Financial Modelling for Insurance Companies

Financial strategy is at the heart of the business of any insurance company. This is because insurance companies need to deploy their funds in a manner which allows them to gain maximum returns. However, the nature of claims being faced by insurance companies is uncertain.

As a result, every insurance company is supposed to have some amount of its capital held in assets which can be easily liquidated. Managing the entire financial flow is quite a complicated task. However, financial models help in this regard.

Why Insurance Business is Different?

Financial modeling is the art of predicting the revenues and expenses of the company over the next few years. In the case of normal companies, expenses can be easily predicted. There is some cause-effect relationship between the actions taken by the company and the expenses which accrue as a result.

The insurance business is quite different. Insurance companies take in upfront money in the form of premiums paid. These companies then have to compensate the buyers of insurance policies when the policyholder gets sick, loses his car, or even dies.

As a result, the inflow of premiums to the company is more or less stable, given the inelastic demand for insurance. However, the outflow from the company’s coffers could vary wildly between two years. This variation will mostly be the result of external circumstances such as weather or natural calamities which insurance companies have very little control over.

Predicting the outflow of funds from insurance companies becomes a challenging task. This is where financial modeling comes into action. Insurance companies try to find out the various situations they could find themselves in and how their cash flow would be affected as a result.

Why is Financial Modelling for Insurance Companies so Complicated?

  1. Financial modeling in insurance companies relies on a lot of assumptions. Firstly, it needs to be understood that there may be a big difference in the actual cash expenses and the recognized expenses of an insurance company. This is because of the way in which expenses are recognized. If a 20-year insurance policy is sold in a year, then the premium may be recognized as revenue in the same year.

    However, insurance companies usually appropriate a portion of their premiums to meet expenses later on. Hence, in year one, a huge expense may be recognized but not incurred at all. Similarly, in the forthcoming years, the cash pay-outs related to the expense may happen. It is for this reason that reconciling the income statement and cash flow statement is extremely complicated for insurance companies. A financial modeler needs to be truly well-versed with the intricacies of accounting in order to design a model.

  2. Secondly, the losses that insurance companies face are often not linear. This is due to the fact that most insurance companies reinsure their policies as well. In simple terms, this means that for example, the first $10,000 of the claim are borne directly by insurance companies. However, once the threshold is reached, the reinsurance policy kicks in, and the company may not have to bear loss up to a certain amount.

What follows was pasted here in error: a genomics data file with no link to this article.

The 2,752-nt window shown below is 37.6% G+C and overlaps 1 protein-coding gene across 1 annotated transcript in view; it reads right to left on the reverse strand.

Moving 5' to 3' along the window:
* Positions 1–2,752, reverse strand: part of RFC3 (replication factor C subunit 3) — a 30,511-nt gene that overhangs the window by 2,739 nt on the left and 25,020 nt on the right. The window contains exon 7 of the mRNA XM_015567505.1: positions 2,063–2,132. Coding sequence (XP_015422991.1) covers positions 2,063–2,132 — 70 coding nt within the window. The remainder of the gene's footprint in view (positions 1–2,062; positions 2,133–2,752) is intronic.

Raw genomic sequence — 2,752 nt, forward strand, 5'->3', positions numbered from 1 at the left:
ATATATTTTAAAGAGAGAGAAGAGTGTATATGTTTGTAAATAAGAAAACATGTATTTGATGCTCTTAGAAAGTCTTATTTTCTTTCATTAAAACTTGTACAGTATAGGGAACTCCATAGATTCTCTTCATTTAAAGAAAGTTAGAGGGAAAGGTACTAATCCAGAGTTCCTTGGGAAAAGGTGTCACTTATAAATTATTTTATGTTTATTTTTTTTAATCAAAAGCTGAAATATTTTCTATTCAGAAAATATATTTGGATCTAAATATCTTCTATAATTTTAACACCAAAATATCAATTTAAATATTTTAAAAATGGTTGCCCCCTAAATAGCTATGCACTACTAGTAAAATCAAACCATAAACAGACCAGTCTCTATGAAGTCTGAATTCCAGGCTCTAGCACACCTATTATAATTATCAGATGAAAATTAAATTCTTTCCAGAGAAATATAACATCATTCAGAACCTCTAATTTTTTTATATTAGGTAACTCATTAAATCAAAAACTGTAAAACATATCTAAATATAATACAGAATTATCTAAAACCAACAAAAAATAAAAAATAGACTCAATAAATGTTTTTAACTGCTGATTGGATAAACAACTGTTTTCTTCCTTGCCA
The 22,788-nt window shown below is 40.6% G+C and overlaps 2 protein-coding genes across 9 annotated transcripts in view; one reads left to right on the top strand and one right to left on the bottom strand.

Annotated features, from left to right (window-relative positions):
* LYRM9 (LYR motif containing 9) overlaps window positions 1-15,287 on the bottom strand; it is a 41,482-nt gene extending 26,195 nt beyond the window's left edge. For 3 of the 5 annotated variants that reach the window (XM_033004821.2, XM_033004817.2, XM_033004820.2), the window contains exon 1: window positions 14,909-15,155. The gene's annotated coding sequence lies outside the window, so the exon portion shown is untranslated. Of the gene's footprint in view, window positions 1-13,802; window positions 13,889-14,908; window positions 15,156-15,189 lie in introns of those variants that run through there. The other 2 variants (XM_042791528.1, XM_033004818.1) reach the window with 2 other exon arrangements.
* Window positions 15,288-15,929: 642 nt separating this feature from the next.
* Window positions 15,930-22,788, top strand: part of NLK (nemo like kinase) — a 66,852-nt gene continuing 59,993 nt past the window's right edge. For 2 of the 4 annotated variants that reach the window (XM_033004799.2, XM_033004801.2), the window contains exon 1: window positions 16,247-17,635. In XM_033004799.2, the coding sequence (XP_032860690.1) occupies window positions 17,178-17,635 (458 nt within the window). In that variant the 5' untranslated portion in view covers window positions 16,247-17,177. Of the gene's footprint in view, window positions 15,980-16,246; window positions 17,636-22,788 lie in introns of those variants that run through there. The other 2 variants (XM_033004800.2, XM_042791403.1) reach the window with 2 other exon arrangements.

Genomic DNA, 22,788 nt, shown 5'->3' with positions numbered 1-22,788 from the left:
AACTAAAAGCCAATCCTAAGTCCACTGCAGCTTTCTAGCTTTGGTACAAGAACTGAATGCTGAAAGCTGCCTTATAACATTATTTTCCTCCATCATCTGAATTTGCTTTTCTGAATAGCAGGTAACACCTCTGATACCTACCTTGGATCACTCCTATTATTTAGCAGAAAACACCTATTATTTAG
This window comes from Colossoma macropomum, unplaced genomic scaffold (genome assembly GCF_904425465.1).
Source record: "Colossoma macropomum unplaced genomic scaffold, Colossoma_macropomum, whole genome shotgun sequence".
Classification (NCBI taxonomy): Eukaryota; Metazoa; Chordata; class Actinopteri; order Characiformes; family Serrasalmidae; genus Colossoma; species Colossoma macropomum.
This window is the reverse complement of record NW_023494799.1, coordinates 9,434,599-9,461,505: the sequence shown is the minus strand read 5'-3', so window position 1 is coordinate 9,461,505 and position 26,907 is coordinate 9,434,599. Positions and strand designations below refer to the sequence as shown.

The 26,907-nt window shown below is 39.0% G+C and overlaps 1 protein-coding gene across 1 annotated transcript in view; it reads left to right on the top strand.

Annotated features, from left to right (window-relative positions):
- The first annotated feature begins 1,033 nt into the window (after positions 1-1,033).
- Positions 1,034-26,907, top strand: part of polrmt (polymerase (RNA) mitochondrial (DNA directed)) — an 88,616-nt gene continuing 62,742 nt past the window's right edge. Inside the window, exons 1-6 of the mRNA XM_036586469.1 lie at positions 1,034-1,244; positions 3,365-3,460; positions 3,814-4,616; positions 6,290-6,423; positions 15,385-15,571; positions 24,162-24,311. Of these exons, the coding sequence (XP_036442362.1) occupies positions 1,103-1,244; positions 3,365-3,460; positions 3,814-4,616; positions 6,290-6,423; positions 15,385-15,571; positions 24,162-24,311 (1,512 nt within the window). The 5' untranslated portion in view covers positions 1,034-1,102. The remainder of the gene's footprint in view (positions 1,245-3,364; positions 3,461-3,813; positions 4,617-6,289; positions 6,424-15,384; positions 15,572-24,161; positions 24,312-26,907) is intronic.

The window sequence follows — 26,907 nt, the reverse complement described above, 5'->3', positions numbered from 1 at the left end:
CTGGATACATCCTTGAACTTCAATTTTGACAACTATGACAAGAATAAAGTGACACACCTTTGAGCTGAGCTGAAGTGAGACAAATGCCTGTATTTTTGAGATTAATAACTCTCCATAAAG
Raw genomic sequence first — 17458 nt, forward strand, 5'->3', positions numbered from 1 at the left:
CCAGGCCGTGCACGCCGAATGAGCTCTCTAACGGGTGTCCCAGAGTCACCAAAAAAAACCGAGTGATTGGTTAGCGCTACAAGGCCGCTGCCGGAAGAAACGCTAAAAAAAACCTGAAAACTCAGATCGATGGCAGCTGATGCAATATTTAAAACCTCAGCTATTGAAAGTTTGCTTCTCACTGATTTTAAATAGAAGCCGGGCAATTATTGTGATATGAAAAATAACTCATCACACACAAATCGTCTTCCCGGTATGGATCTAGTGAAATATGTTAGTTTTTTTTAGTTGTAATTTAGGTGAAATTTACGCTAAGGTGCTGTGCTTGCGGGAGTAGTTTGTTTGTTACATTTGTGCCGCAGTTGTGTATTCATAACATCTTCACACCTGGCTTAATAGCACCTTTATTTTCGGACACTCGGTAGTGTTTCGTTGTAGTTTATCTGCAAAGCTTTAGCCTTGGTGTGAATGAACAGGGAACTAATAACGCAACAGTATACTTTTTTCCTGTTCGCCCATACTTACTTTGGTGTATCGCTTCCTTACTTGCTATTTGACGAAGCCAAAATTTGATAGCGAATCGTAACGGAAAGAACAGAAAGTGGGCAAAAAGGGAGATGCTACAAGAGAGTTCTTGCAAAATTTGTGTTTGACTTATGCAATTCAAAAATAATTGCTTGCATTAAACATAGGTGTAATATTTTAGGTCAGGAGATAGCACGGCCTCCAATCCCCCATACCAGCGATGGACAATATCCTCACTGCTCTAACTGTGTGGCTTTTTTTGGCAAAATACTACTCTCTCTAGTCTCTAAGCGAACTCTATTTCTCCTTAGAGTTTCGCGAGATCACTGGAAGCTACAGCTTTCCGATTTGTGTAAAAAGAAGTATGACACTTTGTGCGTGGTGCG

Once the limit of the insurance policy is exhausted, the company may again have to bear the financial loss. Needless to say, building this logic in the financial model is complicated. This is the reason that the financial modeler needs to have an exceptional level of skill.

How Data Flows Through The Financial Model?

  1. The financial modeler must begin by projecting the premiums that the company is likely to earn. Direct written premiums to be earned by the company are the starting point for financial modeling

  2. The next step is to figure out the percentage of premiums to be written off as expenses. Some expenses, like commissions and operating expenses, are easy to predict. On the other hand, expenses like claim pay-outs are sporadic and hence difficult to predict. If we subtract the premiums from expenses, we arrive at the net earned premiums.

  3. The remainder of the income statement flows just like normal companies. Selling and administrative expenses are recognized. Taxes are recognized, and finally, the net profit number is reached.

  4. The balance sheet of an insurance company flows from its income statement. The difference between paid out expenses and recognized expenses appears on the balance sheet of the company. Another peculiar item on balance is called the deferred acquisition costs. This amount refers to the commission that has been paid to the brokers. However, due to the matching principle, it cannot be recognized on the balance sheet at the same time. Therefore the amount of premiums earned and claims paid have a direct influence on the numbers on the balance sheet.

  5. Lastly, just like banks, insurance companies do not have complete control over all the funds which are at their disposal. Regional laws dictate how that money has to be apportioned between investments. Also, insurance companies are required to maintain a high solvency ratio. This is required so that people trust the insurance system.

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